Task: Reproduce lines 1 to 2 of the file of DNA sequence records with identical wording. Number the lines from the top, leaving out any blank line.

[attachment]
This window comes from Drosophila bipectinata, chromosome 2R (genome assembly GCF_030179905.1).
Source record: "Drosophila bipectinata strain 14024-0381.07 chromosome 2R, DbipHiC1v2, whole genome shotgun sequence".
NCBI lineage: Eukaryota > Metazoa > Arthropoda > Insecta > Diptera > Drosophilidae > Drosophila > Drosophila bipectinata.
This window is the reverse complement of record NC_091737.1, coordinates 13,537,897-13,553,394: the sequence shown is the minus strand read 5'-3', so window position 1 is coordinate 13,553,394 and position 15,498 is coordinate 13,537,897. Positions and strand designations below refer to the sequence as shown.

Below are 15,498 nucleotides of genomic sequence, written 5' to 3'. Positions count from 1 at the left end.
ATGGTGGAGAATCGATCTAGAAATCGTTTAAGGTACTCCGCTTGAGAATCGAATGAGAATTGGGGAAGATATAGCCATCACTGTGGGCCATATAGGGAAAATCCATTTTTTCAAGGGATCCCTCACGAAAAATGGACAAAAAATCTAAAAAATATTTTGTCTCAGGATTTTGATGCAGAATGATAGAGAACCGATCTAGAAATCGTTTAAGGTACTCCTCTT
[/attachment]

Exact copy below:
This window comes from Drosophila bipectinata, chromosome 2R (genome assembly GCF_030179905.1).
Source record: "Drosophila bipectinata strain 14024-0381.07 chromosome 2R, DbipHiC1v2, whole genome shotgun sequence".